The lightweight co-main event features returning Russian phenom Khabib Nurmagomedov, who tackles Brazilian striker Edson Barboza. Nurmagomedov is one of the best wrestlers in the UFC, boasting a broad range of suplexes and slams, not to mention shrewd strikes from half guard and knee-on-belly position. He scored a brutal kimura over Michael Johnson in his last visit to the Octagon, at UFC 205 in November 2016, but his career has been blighted by his struggles to boil down to 155lbs. He was hospitalised during his weight cut for his UFC 209 grudge match with Tony Ferguson, which was eventually cancelled, and you can understand the sceptics who wonder if “The Eagle” will even make it to the cage on Saturday night. 

Keep in mind it’s not only the scales the Eastern European will have to battle. Barboza exhibits a stunning range of kicks, not least his unforgettable wheel kick knockout of Terry Etim at UFC 142 in 2012. He’s the only man in UFC history to finish two bouts by leg kicks, against Mike Lullo and Raphael Oliveira, while he also winds up on his kicks with velocity and disguise. He’s currently on a tear of 3-0, boasting decisions over legendary pair Anthony Pettis and Gilbert Melendez, not forgetting a flying knee knockout of Beneil Dariush at UFC Fight Night: Fortaleza in March that sent shockwaves through the division. 

You could argue that Nurmagomedov would enter as the favourite thanks to his superior grappling, fight IQ and well-rounded skill-set. If he can secure half guard or back mount, the American Kickboxing Academy man should be able to dominate, rain down strikes and earn a cast-iron decision. Still, he should watch out for kicks and knees when shooting, and of course, he’ll need to make sure his weight cut and rehydration are on point. If he comes through, marketable showdowns against the likes of lightweight king Conor McGregor or interim champ Ferguson could be on the cards. 

Also at 155lbs, hot prospects Dan Hooker and Marc Diakiese will clash in a battle to enter the rankings argument. New Zealand’s Hooker starched Ross Pearson with a knee at UFC Fight Night: Auckland in June, snapping the Brit’s head back and sending his mouthguard flying above the canvas. He mixes up his jab well, but does leave his chin high at times.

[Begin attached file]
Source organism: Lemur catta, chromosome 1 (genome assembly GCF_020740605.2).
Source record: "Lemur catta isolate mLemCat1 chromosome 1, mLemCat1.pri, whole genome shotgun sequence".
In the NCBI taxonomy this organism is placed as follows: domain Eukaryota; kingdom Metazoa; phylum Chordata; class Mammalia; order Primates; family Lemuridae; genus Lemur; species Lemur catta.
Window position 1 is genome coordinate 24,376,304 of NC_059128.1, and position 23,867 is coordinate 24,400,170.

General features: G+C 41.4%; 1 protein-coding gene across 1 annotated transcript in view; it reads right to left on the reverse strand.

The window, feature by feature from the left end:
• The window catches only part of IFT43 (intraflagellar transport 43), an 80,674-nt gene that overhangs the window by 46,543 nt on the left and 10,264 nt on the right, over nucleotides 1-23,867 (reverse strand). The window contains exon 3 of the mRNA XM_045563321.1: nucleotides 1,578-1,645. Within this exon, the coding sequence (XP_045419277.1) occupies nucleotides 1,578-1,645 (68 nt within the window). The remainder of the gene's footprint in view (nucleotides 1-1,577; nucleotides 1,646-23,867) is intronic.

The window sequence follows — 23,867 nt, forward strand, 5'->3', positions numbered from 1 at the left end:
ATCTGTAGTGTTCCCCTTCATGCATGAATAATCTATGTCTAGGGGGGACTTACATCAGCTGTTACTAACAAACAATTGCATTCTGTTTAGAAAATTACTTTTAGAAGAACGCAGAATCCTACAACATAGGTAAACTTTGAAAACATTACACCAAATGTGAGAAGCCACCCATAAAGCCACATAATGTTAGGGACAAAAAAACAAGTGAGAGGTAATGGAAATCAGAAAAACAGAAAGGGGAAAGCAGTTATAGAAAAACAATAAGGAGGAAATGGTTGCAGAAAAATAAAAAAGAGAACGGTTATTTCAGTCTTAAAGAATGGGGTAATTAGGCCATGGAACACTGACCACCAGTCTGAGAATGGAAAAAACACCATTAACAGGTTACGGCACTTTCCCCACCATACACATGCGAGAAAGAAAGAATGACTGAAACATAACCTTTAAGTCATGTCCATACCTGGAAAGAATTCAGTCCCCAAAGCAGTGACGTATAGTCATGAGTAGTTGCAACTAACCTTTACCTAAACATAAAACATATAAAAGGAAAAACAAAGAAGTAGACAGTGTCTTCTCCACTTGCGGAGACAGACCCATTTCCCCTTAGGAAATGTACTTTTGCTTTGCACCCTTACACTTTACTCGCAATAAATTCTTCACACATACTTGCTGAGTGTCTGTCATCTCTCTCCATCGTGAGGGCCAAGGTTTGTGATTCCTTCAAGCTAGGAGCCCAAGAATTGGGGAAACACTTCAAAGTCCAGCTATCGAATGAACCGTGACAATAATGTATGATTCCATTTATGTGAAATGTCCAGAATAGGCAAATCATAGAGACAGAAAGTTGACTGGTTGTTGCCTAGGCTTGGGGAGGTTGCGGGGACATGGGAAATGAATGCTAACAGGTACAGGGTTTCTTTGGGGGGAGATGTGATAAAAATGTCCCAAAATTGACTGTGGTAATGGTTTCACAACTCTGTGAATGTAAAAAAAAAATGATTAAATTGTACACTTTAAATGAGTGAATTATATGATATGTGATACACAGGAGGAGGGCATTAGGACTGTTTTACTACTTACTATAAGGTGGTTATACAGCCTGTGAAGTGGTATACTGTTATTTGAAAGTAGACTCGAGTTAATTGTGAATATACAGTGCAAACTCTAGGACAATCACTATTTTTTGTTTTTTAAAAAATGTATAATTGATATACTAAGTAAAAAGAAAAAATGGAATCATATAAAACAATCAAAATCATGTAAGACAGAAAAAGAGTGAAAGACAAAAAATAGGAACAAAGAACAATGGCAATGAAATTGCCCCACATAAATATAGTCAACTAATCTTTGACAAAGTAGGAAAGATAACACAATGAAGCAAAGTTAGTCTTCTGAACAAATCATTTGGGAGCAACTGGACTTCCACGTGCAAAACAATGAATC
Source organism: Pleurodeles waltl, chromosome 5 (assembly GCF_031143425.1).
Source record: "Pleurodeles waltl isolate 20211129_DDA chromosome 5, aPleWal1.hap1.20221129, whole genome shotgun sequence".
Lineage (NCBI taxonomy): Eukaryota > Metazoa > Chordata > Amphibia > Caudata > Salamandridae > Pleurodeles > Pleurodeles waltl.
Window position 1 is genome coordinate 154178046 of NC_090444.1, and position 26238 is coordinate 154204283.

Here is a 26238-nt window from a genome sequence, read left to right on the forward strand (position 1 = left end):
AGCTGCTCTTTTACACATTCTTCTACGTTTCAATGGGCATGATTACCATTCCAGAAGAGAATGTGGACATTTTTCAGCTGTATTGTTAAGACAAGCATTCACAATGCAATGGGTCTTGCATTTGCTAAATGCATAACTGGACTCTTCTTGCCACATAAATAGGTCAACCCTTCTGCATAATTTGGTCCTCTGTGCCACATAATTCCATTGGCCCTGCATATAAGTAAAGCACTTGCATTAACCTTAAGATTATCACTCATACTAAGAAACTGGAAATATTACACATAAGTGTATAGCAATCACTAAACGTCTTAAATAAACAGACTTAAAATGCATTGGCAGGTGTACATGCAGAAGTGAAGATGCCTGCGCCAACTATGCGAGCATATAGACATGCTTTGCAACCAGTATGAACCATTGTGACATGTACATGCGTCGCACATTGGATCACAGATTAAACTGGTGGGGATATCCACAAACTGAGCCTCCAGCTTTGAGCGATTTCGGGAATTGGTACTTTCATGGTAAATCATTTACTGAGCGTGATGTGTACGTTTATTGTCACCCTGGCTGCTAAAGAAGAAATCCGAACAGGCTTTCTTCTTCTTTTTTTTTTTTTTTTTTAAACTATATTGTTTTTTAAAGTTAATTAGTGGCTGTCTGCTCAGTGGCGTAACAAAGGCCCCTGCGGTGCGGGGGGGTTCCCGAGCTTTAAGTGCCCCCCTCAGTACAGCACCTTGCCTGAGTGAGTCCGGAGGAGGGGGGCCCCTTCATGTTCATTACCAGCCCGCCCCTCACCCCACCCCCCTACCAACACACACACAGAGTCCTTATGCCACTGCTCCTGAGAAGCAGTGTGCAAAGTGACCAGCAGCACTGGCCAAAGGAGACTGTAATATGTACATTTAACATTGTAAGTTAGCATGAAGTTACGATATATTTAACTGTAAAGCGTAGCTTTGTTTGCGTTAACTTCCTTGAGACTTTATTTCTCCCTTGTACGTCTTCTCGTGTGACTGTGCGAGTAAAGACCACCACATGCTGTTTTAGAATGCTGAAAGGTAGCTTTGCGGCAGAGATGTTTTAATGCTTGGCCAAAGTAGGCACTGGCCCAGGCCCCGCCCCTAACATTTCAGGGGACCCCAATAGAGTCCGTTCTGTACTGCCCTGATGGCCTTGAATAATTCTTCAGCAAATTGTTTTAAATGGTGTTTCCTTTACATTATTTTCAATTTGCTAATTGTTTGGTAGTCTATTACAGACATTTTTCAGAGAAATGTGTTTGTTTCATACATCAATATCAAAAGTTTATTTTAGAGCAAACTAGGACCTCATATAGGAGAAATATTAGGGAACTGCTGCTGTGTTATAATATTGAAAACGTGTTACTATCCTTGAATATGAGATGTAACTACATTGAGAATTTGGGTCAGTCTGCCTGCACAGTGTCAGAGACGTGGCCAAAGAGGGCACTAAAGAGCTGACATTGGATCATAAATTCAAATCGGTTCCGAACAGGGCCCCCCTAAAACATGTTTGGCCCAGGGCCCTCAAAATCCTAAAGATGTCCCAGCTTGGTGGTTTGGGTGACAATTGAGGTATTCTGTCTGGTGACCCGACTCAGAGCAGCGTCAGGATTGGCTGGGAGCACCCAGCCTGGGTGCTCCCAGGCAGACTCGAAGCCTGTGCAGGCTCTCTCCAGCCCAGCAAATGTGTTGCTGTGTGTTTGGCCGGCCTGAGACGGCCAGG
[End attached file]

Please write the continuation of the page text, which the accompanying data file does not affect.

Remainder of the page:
His rival Diakiese, another Brit, tore through the domestic scene with a highlight reel of spinning kicks, jumping guard passes and raiding combinations. He entered the UFC with three wins, featuring a check hook that dropped Teemu Packalen like a stone in the ocean at UFC Fight Night: London in March. Still, he suffered his first loss at The Ultimate Fighter 25 Finale in July, as Dakkar Klose nuffilied the striker on his way to a decision which nobody could debate. If Hooker keeps his guard up and works behind his jab, he could scrape through with the verdict. Either way, if Diakiese backs his man up to the fence and unloads his flamboyant striking, this could be a sleeper for fight of the night. 

Speaking of prospects making their name in 2017, strawweight Cynthia Calvillo is another one. The 30-year-old, who only turned pro in August 2016, is one of the most in-form fighters in the world and owns scalps over the likes of Montana De La Rosa, Pearl Gonzalez, Amanda Bobby Cooper and, most impressively, Joanne Calderwood, despite giving up plenty of experience to the Scot. On Saturday Calvillo battles the former world leader, Carla Esparza, and could get her hand raised if she follows Team Alpha Male’s instructions as well as she did against Calderwood. That said, Calvillo has never faced a wrestler like Esparza, who works doggedly from top position, so this is the acid test the Californian needs. 

Rounding off the main card is a welterweight scrap between crowd-pleaser Carlos Condit and the long, rangy striker Neil Magny. Despite getting past the likes of Rory MacDonald, Thiago Alves and Dan Hardy in a stand-out career, Condit’s defeats have come against the likes of Robbie Lawler, Georges St-Pierre and Johny Hendricks, when all three were at the peak of their careers. After losing five of his last seven bouts, “The Natural Born Killer” needs to utilise his cardio and end combinations with kicks to outlast Magny. His rival is an awkward customer but can be gun-shy. You feel the UFC fanbase will be rooting for Condit whatever happens, though. 

Heading up the UFC Fight Pass prelims, powerful light-heavyweight Khalil Rountree Jr takes on surging UFC debutant Michal Oleksiejczuk. Neither man takes it to the ground much, while Oleksiejczuk loves a slugfest and has finished his last three outings by TKO or KO in round one. Expect fireworks if either man lands flush, but Oleksiejczuk should start as the favourite. Elsewhere on the prelims, featherweights Myles Jury and Rick Glenn collide, while middleweights Marvin Mattori and Omari Akhmedov will also look to put on a show. Flyweights Louis Smolka and Matheus Nicolau start off the prelims, while a 135lbs showcase, Tim Elliot against Marc De La Rosa, takes place on early UFC Fight Pass prelims.

After you've enjoyed Cyborg's showdown with Holm, visit Alistair Hendrie Sport for the latest news, reports and opinion from UFC 219.